Equinor opens the Melkøya plant on 17 May

Equinor’s plant on Melkøya in Hammerfest started burning in September 2020 and has since been closed. At the time, Equinor itself estimated that it would take at least 12 months before the plant could be acquired.

Have had warts exposed several times

It is now clear that the facility will open up next Tuesday, or rather on 17 May itself. Over a year and a half after the fire.

The reopening of the facility has been postponed several times for various reasons. The latest news came in January this year from Equinor that they would once again postpone the start-up. Then from March 31 to May 17.

The reason for this was the strict coronary restrictions that were currently most relevant in Norway.

Fire in the production facilities on Melkøya outside Hammerfest. Photo: Bjarne Haldorsen / NTB

Equinor’s CEO, Anders Opedal, said Teknisk Ukeblad at the beginning of May that they were now on schedule to be able to start up the facility now in May.

In an SMS to TV 2, the communication department in Equinor writes that they are now on schedule to be able to start production next Tuesday.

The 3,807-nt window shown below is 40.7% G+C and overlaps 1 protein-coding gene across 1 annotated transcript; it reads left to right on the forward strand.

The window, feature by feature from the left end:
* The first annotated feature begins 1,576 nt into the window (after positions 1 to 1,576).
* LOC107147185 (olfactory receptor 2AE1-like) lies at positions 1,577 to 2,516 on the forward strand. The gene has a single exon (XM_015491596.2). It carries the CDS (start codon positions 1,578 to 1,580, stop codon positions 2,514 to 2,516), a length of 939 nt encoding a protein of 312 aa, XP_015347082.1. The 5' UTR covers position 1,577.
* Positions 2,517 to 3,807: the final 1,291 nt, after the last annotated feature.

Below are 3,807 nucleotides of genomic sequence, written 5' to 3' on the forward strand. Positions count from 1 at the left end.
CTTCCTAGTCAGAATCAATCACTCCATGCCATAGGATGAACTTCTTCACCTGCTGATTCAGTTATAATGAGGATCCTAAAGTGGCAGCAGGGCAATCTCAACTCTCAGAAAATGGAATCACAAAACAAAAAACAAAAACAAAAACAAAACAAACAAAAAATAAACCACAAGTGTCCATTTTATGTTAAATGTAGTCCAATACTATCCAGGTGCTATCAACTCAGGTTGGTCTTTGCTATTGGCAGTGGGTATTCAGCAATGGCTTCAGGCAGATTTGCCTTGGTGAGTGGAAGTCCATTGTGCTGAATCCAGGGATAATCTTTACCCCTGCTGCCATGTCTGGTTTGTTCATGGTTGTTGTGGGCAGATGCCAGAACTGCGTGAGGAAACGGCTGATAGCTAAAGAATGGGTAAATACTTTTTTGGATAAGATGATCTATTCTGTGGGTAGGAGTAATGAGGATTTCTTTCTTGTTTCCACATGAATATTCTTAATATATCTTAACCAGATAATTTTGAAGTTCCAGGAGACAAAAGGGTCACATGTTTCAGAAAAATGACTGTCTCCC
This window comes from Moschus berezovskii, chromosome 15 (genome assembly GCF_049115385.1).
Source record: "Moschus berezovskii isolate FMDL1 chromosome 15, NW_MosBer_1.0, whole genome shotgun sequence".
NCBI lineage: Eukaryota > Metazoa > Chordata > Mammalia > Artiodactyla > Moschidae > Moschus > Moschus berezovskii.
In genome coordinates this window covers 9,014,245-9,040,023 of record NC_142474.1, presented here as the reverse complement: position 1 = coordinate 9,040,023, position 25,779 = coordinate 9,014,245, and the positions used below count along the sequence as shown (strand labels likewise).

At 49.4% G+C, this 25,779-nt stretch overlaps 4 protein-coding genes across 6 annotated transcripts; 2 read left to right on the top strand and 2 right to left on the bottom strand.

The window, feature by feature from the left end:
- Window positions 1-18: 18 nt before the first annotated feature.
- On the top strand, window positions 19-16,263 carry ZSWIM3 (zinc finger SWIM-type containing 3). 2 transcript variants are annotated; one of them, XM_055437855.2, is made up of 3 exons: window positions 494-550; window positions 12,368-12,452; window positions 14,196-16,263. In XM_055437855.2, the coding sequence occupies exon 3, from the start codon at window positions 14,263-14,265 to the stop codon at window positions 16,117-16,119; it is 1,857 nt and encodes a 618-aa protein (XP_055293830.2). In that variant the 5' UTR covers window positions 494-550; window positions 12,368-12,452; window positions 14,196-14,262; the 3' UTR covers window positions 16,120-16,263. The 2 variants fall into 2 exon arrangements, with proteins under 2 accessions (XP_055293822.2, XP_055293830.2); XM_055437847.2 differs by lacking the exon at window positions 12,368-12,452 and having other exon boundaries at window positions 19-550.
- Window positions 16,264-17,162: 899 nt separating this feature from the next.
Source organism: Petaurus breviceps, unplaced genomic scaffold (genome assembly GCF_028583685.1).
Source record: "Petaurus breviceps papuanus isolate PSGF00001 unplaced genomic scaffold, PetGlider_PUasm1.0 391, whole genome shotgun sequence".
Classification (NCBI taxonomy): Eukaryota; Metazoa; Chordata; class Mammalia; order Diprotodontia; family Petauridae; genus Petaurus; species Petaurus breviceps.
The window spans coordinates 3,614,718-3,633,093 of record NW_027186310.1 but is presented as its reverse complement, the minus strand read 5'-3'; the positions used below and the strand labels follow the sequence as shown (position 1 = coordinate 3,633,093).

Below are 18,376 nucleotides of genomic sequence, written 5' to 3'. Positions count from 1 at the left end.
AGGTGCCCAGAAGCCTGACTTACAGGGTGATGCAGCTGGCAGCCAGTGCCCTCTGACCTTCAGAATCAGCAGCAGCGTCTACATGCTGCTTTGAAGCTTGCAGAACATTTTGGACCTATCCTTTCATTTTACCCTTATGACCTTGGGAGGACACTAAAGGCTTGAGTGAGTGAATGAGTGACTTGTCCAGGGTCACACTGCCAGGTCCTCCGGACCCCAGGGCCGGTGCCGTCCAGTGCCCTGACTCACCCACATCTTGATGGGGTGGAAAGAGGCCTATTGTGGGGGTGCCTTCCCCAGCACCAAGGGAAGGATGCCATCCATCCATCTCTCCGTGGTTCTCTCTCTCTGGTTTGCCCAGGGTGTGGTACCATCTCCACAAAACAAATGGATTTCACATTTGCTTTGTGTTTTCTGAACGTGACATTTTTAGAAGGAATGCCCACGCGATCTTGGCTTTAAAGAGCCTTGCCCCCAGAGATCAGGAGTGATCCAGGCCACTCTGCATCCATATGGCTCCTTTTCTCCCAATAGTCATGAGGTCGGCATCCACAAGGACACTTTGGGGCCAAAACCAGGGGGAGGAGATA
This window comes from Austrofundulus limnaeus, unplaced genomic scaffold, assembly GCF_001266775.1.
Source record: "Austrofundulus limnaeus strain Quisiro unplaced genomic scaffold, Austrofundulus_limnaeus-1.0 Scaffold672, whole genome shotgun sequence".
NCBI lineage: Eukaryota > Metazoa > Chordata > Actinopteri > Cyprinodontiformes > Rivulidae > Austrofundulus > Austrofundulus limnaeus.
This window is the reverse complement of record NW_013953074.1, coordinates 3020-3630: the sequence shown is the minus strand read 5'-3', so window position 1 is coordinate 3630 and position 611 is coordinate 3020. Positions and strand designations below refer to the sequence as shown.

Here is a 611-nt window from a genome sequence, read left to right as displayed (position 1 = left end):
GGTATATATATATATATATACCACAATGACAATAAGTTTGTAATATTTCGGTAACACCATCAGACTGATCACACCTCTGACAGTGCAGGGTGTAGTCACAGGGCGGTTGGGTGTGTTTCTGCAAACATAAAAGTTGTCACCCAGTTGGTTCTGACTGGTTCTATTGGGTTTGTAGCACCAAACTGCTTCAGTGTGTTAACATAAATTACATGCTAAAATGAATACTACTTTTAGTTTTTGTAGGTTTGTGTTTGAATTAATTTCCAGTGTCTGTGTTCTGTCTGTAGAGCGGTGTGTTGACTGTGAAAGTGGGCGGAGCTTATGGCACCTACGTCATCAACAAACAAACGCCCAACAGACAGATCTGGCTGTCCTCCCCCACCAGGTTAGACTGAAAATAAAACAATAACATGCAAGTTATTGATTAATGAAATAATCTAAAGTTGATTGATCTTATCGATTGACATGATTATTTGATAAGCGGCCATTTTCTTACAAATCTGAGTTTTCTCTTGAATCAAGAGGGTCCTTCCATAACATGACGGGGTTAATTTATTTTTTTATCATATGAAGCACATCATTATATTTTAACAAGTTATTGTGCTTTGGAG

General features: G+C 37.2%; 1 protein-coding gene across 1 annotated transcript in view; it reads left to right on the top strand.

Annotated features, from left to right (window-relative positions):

A massive job towards start-up

Following the extensive fire that occurred in the turbine plant, over 20,000 different components have been wart checked and over 180 kilometers of electrical cables have been replaced.

It writes website Montel News. They follow news in the European energy market.

The Melkøya plant has had around 1000 employees on a daily basis to get the plant back to normal standards and operation.

More gas for the energy market

For a hard-pressed European energy market, the start-up is good news.

Following Russia’s invasion of Ukraine, several European nations have tried to find alternative solutions to get away from Russian oil and gas.

The start-up of the Melkøya plant can now contribute to this.

The plant on Melkøya receives and processes natural gas coming in from the Snøhvit field in the Barents Sea.

After processing the gas, it is cooled down on the onshore plant to liquefied natural gas, before being transported on by boat.

Former owners this year, it was estimated that the fire at the plant may have cost as much as up to 20 billion Norwegian kroner.

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